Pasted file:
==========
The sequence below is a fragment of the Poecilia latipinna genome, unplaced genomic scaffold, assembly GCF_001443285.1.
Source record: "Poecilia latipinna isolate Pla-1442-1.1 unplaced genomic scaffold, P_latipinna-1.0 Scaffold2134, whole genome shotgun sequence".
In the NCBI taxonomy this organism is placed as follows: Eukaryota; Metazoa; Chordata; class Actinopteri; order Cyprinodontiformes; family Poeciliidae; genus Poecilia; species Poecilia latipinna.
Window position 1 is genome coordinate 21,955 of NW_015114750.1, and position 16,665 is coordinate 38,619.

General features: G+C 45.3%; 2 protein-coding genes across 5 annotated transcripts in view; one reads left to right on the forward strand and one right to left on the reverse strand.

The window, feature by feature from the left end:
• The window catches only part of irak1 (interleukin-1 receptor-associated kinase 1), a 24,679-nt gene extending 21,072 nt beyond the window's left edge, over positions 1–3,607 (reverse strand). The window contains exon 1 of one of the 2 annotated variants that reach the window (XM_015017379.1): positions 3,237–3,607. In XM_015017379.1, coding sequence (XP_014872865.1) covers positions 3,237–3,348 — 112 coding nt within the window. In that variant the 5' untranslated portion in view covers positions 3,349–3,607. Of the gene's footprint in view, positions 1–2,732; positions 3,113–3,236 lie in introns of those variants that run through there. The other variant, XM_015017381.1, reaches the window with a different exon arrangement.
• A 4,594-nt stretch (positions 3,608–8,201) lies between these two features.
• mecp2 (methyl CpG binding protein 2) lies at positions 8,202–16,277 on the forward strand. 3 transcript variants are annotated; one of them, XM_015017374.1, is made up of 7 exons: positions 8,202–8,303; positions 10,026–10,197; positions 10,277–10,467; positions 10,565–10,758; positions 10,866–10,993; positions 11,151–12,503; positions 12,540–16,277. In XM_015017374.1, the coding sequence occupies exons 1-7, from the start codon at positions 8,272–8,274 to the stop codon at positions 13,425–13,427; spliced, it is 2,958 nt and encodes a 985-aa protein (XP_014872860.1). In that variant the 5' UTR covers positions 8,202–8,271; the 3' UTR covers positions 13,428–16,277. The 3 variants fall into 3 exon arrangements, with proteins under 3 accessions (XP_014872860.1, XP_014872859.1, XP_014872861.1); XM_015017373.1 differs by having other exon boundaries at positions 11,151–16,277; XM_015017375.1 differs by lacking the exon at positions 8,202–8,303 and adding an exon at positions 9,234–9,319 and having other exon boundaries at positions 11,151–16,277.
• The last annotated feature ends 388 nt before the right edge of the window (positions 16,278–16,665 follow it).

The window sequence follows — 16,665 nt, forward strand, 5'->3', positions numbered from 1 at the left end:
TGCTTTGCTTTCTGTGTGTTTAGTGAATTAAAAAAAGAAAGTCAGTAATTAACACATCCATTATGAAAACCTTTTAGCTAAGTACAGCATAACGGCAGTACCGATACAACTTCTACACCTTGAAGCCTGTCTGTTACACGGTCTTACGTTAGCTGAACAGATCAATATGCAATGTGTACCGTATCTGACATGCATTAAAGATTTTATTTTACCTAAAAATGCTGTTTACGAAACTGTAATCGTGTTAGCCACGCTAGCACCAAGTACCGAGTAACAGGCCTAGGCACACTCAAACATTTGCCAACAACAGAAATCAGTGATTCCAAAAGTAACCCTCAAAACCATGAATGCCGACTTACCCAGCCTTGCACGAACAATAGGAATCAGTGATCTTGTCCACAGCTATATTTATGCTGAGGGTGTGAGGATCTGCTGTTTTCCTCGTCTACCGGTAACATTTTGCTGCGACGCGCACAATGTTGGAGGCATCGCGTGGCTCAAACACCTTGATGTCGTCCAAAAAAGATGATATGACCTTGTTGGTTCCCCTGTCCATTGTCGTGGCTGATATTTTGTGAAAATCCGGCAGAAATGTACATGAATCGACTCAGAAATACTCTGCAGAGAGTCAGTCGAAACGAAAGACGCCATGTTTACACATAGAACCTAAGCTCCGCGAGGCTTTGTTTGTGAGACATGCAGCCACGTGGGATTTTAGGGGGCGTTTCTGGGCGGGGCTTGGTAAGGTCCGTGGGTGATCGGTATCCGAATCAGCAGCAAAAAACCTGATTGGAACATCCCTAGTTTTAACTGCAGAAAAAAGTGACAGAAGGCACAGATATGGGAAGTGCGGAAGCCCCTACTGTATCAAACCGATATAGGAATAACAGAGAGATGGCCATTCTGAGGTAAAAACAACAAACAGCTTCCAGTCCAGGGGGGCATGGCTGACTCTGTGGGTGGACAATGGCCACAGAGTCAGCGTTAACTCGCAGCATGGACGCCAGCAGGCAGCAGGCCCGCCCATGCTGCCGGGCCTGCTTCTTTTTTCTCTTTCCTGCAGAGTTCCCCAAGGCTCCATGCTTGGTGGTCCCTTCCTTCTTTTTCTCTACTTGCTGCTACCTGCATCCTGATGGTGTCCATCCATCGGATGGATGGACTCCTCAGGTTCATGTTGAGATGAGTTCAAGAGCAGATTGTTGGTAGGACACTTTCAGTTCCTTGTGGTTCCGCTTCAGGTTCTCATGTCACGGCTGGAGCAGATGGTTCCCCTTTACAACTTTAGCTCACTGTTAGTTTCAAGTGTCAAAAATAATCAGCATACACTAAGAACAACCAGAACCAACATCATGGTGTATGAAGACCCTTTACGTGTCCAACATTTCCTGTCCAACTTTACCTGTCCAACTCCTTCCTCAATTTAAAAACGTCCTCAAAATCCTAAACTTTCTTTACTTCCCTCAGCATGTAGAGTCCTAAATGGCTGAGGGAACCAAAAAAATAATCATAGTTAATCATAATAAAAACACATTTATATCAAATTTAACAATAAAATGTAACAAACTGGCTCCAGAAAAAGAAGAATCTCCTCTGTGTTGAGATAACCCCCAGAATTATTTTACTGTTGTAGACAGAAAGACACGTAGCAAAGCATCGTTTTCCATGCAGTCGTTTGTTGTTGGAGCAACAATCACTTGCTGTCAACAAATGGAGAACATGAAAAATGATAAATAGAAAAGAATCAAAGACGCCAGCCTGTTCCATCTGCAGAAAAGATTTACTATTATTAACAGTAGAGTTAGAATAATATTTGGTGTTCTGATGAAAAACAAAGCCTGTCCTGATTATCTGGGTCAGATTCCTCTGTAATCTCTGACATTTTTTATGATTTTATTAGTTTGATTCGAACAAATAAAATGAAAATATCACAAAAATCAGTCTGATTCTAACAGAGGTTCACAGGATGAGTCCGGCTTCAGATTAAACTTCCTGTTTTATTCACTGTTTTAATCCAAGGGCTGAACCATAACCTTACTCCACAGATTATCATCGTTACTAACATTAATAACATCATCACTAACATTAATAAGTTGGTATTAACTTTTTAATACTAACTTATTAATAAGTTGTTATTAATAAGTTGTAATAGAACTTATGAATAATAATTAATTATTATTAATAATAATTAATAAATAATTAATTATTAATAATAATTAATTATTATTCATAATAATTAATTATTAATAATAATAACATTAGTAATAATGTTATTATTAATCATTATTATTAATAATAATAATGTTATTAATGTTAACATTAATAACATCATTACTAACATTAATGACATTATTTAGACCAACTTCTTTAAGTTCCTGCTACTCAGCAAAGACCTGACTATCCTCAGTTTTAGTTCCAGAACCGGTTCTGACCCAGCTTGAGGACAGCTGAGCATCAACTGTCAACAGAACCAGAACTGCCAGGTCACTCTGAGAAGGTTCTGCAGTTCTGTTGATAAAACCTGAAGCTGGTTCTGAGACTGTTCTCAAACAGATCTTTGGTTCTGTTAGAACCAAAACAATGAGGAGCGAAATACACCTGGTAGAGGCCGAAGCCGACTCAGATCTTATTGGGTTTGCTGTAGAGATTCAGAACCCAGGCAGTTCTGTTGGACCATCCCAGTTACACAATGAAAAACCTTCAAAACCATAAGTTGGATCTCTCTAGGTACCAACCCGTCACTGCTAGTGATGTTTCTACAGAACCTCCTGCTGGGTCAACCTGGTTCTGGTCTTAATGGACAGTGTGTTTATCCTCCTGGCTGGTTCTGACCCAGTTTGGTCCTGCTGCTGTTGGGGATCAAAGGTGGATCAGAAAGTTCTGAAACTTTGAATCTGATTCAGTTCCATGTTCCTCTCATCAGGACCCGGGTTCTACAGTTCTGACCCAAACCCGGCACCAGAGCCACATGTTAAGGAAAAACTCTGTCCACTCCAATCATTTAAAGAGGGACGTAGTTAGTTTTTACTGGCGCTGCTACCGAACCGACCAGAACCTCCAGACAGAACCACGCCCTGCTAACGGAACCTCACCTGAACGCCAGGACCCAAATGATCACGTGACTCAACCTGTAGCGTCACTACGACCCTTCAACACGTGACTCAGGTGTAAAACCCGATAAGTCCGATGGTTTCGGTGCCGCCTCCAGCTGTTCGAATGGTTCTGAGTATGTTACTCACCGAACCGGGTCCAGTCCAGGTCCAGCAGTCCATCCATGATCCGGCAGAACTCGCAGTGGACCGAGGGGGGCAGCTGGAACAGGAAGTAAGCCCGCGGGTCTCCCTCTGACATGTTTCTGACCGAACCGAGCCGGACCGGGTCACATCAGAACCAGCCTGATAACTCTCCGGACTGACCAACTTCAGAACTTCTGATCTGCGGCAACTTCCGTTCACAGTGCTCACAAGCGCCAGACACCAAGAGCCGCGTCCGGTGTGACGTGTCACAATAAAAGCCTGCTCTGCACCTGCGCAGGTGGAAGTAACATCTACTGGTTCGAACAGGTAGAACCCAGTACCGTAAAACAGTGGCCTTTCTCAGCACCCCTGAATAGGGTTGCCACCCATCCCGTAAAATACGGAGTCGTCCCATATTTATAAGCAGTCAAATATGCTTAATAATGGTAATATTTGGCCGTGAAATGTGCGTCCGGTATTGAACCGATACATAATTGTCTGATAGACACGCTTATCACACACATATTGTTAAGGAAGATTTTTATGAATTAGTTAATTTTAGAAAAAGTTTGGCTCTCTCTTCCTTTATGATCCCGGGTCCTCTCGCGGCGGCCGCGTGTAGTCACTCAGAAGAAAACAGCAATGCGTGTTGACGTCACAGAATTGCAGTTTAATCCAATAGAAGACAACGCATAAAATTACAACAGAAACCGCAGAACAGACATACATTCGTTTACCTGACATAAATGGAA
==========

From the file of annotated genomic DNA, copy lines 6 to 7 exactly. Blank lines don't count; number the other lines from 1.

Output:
The window, feature by feature from the left end:
• The window catches only part of irak1 (interleukin-1 receptor-associated kinase 1), a 24,679-nt gene extending 21,072 nt beyond the window's left edge, over positions 1–3,607 (reverse strand). The window contains exon 1 of one of the 2 annotated variants that reach the window (XM_015017379.1): positions 3,237–3,607. In XM_015017379.1, coding sequence (XP_014872865.1) covers positions 3,237–3,348 — 112 coding nt within the window. In that variant the 5' untranslated portion in view covers positions 3,349–3,607. Of the gene's footprint in view, positions 1–2,732; positions 3,113–3,236 lie in introns of those variants that run through there. The other variant, XM_015017381.1, reaches the window with a different exon arrangement.